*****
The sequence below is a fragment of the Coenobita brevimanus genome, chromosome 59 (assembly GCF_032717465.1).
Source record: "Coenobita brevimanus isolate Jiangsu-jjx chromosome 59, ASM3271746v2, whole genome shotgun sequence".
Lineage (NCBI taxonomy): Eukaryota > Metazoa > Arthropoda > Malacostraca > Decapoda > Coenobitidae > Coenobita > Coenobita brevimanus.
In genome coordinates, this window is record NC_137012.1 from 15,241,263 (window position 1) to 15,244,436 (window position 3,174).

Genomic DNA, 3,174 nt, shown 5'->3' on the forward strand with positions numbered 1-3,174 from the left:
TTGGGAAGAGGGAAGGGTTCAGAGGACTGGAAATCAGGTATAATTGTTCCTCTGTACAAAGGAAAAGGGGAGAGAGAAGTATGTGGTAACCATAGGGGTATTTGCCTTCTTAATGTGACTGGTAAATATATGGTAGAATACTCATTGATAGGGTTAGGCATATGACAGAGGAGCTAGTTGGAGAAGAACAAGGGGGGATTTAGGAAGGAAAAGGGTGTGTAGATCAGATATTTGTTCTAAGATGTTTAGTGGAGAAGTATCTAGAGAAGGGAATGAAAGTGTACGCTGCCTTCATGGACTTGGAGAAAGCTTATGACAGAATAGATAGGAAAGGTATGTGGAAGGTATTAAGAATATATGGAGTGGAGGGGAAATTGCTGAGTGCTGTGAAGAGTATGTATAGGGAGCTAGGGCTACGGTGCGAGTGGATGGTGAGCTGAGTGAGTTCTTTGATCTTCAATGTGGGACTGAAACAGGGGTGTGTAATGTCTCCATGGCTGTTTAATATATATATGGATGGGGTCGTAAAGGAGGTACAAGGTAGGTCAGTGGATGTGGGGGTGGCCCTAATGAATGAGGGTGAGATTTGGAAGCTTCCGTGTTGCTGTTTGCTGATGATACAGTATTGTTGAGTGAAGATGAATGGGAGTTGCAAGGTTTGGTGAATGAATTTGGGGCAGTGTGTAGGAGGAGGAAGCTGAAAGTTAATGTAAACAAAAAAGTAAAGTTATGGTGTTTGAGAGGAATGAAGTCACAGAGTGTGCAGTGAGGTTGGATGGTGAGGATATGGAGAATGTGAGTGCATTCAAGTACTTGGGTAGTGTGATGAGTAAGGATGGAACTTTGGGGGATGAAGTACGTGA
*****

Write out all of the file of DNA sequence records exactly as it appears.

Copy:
The sequence below is a fragment of the Coenobita brevimanus genome, chromosome 59 (assembly GCF_032717465.1).
Source record: "Coenobita brevimanus isolate Jiangsu-jjx chromosome 59, ASM3271746v2, whole genome shotgun sequence".
Lineage (NCBI taxonomy): Eukaryota > Metazoa > Arthropoda > Malacostraca > Decapoda > Coenobitidae > Coenobita > Coenobita brevimanus.
In genome coordinates, this window is record NC_137012.1 from 15,241,263 (window position 1) to 15,244,436 (window position 3,174).

Genomic DNA, 3,174 nt, shown 5'->3' on the forward strand with positions numbered 1-3,174 from the left:
TTGGGAAGAGGGAAGGGTTCAGAGGACTGGAAATCAGGTATAATTGTTCCTCTGTACAAAGGAAAAGGGGAGAGAGAAGTATGTGGTAACCATAGGGGTATTTGCCTTCTTAATGTGACTGGTAAATATATGGTAGAATACTCATTGATAGGGTTAGGCATATGACAGAGGAGCTAGTTGGAGAAGAACAAGGGGGGATTTAGGAAGGAAAAGGGTGTGTAGATCAGATATTTGTTCTAAGATGTTTAGTGGAGAAGTATCTAGAGAAGGGAATGAAAGTGTACGCTGCCTTCATGGACTTGGAGAAAGCTTATGACAGAATAGATAGGAAAGGTATGTGGAAGGTATTAAGAATATATGGAGTGGAGGGGAAATTGCTGAGTGCTGTGAAGAGTATGTATAGGGAGCTAGGGCTACGGTGCGAGTGGATGGTGAGCTGAGTGAGTTCTTTGATCTTCAATGTGGGACTGAAACAGGGGTGTGTAATGTCTCCATGGCTGTTTAATATATATATGGATGGGGTCGTAAAGGAGGTACAAGGTAGGTCAGTGGATGTGGGGGTGGCCCTAATGAATGAGGGTGAGATTTGGAAGCTTCCGTGTTGCTGTTTGCTGATGATACAGTATTGTTGAGTGAAGATGAATGGGAGTTGCAAGGTTTGGTGAATGAATTTGGGGCAGTGTGTAGGAGGAGGAAGCTGAAAGTTAATGTAAACAAAAAAGTAAAGTTATGGTGTTTGAGAGGAATGAAGTCACAGAGTGTGCAGTGAGGTTGGATGGTGAGGATATGGAGAATGTGAGTGCATTCAAGTACTTGGGTAGTGTGATGAGTAAGGATGGAACTTTGGGGGATGAAGTACGTGA